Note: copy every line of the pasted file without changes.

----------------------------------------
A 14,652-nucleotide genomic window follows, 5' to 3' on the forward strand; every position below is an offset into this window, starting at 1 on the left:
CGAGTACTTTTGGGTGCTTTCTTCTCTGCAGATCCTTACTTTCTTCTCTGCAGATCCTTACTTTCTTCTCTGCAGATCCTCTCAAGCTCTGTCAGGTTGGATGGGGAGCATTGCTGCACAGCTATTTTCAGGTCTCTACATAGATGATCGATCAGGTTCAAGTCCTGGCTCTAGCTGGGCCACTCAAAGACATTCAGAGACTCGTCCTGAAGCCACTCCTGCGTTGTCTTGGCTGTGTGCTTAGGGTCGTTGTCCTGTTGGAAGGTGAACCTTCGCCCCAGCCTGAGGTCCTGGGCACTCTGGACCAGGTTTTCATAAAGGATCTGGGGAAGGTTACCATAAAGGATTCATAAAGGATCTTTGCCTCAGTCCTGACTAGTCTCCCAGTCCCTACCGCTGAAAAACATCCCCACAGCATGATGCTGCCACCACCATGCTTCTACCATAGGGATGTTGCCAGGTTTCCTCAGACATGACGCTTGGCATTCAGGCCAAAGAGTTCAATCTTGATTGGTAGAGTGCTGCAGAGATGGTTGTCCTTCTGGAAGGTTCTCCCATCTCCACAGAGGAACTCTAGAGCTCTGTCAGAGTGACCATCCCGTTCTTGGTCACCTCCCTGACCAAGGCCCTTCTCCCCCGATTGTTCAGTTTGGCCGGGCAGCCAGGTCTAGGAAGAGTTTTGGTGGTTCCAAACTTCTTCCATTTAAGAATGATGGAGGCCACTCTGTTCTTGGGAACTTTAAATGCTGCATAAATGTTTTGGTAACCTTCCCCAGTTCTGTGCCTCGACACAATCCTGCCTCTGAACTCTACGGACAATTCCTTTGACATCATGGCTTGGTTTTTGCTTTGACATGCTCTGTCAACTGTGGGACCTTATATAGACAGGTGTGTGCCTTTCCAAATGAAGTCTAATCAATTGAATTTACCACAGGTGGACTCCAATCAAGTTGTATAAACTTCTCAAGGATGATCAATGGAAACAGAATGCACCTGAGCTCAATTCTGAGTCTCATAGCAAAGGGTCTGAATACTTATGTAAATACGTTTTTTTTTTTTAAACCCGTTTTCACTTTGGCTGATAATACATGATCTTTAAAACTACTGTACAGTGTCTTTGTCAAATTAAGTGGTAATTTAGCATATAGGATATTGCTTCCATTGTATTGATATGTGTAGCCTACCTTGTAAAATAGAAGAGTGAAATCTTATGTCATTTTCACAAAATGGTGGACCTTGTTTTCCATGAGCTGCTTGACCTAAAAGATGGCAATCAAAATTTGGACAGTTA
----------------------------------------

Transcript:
A 14,652-nucleotide genomic window follows, 5' to 3' on the forward strand; every position below is an offset into this window, starting at 1 on the left:
CGAGTACTTTTGGGTGCTTTCTTCTCTGCAGATCCTTACTTTCTTCTCTGCAGATCCTTACTTTCTTCTCTGCAGATCCTCTCAAGCTCTGTCAGGTTGGATGGGGAGCATTGCTGCACAGCTATTTTCAGGTCTCTACATAGATGATCGATCAGGTTCAAGTCCTGGCTCTAGCTGGGCCACTCAAAGACATTCAGAGACTCGTCCTGAAGCCACTCCTGCGTTGTCTTGGCTGTGTGCTTAGGGTCGTTGTCCTGTTGGAAGGTGAACCTTCGCCCCAGCCTGAGGTCCTGGGCACTCTGGACCAGGTTTTCATAAAGGATCTGGGGAAGGTTACCATAAAGGATTCATAAAGGATCTTTGCCTCAGTCCTGACTAGTCTCCCAGTCCCTACCGCTGAAAAACATCCCCACAGCATGATGCTGCCACCACCATGCTTCTACCATAGGGATGTTGCCAGGTTTCCTCAGACATGACGCTTGGCATTCAGGCCAAAGAGTTCAATCTTGATTGGTAGAGTGCTGCAGAGATGGTTGTCCTTCTGGAAGGTTCTCCCATCTCCACAGAGGAACTCTAGAGCTCTGTCAGAGTGACCATCCCGTTCTTGGTCACCTCCCTGACCAAGGCCCTTCTCCCCCGATTGTTCAGTTTGGCCGGGCAGCCAGGTCTAGGAAGAGTTTTGGTGGTTCCAAACTTCTTCCATTTAAGAATGATGGAGGCCACTCTGTTCTTGGGAACTTTAAATGCTGCATAAATGTTTTGGTAACCTTCCCCAGTTCTGTGCCTCGACACAATCCTGCCTCTGAACTCTACGGACAATTCCTTTGACATCATGGCTTGGTTTTTGCTTTGACATGCTCTGTCAACTGTGGGACCTTATATAGACAGGTGTGTGCCTTTCCAAATGAAGTCTAATCAATTGAATTTACCACAGGTGGACTCCAATCAAGTTGTATAAACTTCTCAAGGATGATCAATGGAAACAGAATGCACCTGAGCTCAATTCTGAGTCTCATAGCAAAGGGTCTGAATACTTATGTAAATACGTTTTTTTTTTTTAAACCCGTTTTCACTTTGGCTGATAATACATGATCTTTAAAACTACTGTACAGTGTCTTTGTCAAATTAAGTGGTAATTTAGCATATAGGATATTGCTTCCATTGTATTGATATGTGTAGCCTACCTTGTAAAATAGAAGAGTGAAATCTTATGTCATTTTCACAAAATGGTGGACCTTGTTTTCCATGAGCTGCTTGACCTAAAAGATGGCAATCAAAATTTGGACAGTTA